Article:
Federal Judicial Tempers and the Trial of Criminal Cases
Jan. 27, 2016 (Mimesis Law) — Although it seems like yesterday to me, few of you are old enough to remember the Chicago Seven (or Eight) trial in a windy city federal courtroom following the violent events surrounding the 1968 Democratic National Convention. Essentially, the feds prosecuted a bunch of left wingers for allegedly stirring up a riot and violating federal law as a result. But, there is also no doubt that Chicago’s Mayor Dick Daley was itching for a fight, and communicated that desire to the police. He got his wish and then some.*
The federal trial judge was Julius Hoffman. He was a small man and generally regarded as an experienced trial judge. One of his cases, involving the purported cancer cure Krebiozen, was at the time the longest-running trial ever held in a Federal District Court. In another, he became the first federal judge from a northern state to hand down a school desegregation order. He taught at Northwestern University’s Law School. He was an “urbane and witty man.”
This is what one historian has written about Judge Hoffman and his behavior during the Chicago Seven trial which lasted five months:
Judge Julius Hoffman, a seventy-four-year-old former law partner of Richard J. Daley, presided over the conspiracy trial of the Chicago Seven. His courtroom became a “ruckus of insults, disrespect and obscenities.”
Hoffman did not hide his distaste for the defendants or their defense attorneys. Judge Hoffman seemed “determined to do everything in his power to guarantee convictions on every count of the indictment.” Rarely could he pass up an opportunity to lecture a defense witness or criticize a defense tactic or motion. “When this otherwise rather urbane and witty man stooped to conquer, his forehead frequently touched the ground.” Another observer noted, “the Judge used every Machiavellian tactic at his disposal to undermine [the defense’s] case.” In addition to insults, the judge refused to allow unoccupied defense lawyers to leave the courtroom to interview witnesses, prohibited many defense witnesses from taking the stand and, after the prosecution rested, insisted on Saturday sessions. Judge Hoffman’s efforts were in vain, however, as he was later scolded by the Seventh Circuit Court of Appeals, which reversed all of the convictions.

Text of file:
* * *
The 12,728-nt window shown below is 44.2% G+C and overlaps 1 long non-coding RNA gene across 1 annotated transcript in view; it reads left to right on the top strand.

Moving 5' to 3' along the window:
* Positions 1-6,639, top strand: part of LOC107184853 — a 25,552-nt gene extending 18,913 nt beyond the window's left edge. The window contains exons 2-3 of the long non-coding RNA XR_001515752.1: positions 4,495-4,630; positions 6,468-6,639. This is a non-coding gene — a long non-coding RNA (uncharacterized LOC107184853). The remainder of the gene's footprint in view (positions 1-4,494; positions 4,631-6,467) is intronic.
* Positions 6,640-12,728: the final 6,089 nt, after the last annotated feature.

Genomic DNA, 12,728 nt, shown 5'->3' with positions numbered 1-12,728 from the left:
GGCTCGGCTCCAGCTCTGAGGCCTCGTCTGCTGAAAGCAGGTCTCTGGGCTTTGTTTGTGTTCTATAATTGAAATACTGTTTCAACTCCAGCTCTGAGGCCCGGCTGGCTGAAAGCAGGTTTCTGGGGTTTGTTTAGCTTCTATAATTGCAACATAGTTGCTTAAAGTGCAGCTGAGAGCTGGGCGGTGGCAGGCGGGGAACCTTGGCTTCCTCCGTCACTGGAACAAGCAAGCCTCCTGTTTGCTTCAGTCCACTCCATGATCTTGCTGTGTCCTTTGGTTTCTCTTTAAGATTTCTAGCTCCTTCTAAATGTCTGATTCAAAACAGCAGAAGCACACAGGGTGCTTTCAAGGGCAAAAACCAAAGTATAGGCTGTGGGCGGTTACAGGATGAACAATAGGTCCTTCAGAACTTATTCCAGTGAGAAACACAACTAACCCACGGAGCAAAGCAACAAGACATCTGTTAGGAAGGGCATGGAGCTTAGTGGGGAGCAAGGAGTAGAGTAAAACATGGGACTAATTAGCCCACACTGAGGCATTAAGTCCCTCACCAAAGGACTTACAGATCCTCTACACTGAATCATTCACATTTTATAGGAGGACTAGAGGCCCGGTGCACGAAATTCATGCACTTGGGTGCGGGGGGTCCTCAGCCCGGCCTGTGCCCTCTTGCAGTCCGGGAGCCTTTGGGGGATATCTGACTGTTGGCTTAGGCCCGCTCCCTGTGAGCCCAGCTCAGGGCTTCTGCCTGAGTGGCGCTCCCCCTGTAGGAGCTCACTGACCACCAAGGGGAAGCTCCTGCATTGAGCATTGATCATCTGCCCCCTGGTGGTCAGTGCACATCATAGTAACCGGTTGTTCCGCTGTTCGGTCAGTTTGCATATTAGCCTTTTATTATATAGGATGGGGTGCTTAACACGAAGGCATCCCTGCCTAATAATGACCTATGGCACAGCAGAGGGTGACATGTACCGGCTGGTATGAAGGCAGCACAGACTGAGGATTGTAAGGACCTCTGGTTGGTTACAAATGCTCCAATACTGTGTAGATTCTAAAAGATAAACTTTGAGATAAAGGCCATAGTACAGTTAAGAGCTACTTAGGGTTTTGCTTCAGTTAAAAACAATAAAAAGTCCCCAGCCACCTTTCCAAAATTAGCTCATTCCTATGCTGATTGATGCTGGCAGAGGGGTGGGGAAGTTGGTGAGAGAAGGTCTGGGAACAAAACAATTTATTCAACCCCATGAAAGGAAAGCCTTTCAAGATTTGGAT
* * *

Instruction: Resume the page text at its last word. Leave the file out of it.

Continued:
Judge Hoffman began the trial by having four of the defense’s pretrial lawyers arrested and thrown in jail for a night for not appearing in court. He insisted that William Kunstler was Bobby Seale’s attorney despite Kunstler’s having filed a formal withdrawal and Seale having fired him for good measure. (Hoffman had refused to delay the trial to allow Seale’s counsel of choice to recover from gallbladder surgery). After the Judge repeatedly prevented Seale from acting as his own counsel, Seale called the Judge “a pig, an fascist and a racist.” Hoffman had Seale bound, gagged, and chained to a chair for the duration of Seale’s connection with the trial.
Judge Hoffman became the favorite courtroom target of the Chicago Seven defendants, who frequently would insult the judge to his face. Abbie Hoffman told Hoffman “you are a disgrace to the Jews. You would have served Hitler better.” He later added that “your idea of justice is the only obscenity in the room.” Both Davis and Rubin told the Judge “this court is bullshit.” After the Judge had read him his thirty two counts of contempt, Dellinger responded, “it is a travesty of justice and if you had any sense at all you would know that the record you read condemns you and not us.” Hayden described the Judge as “a perfect representative of a class of dinosaurs that is vengefully striking out against the future.”
Douglas O. Linder, “The Chicago Eight” (or “Chicago Seven”) Trial, University of Missouri-Kansas City (UMKC) School of Law (2016). See also United States v. Dellinger, 472 F.2d 340, 387-388 (7th Cir. 1972) (reversing conviction because of Judge Hoffman’s comments and behavior).
Contrast the “Chicago Seven Trial” with the unpublished decision in United States v. Ramos-Pineiro, No. 14-1462 (1st Cir., January 13, 2016).** That case was tried before another experienced federal trial judge, José Antonio Fusté. The case was a nasty drug case involving murders and guns. After the jury found him guilty, the defendant was sentenced to several life sentences. Seeking plain error review, the defendant asked the First Circuit to turn Judge Fusté around because of his comments and behavior at trial.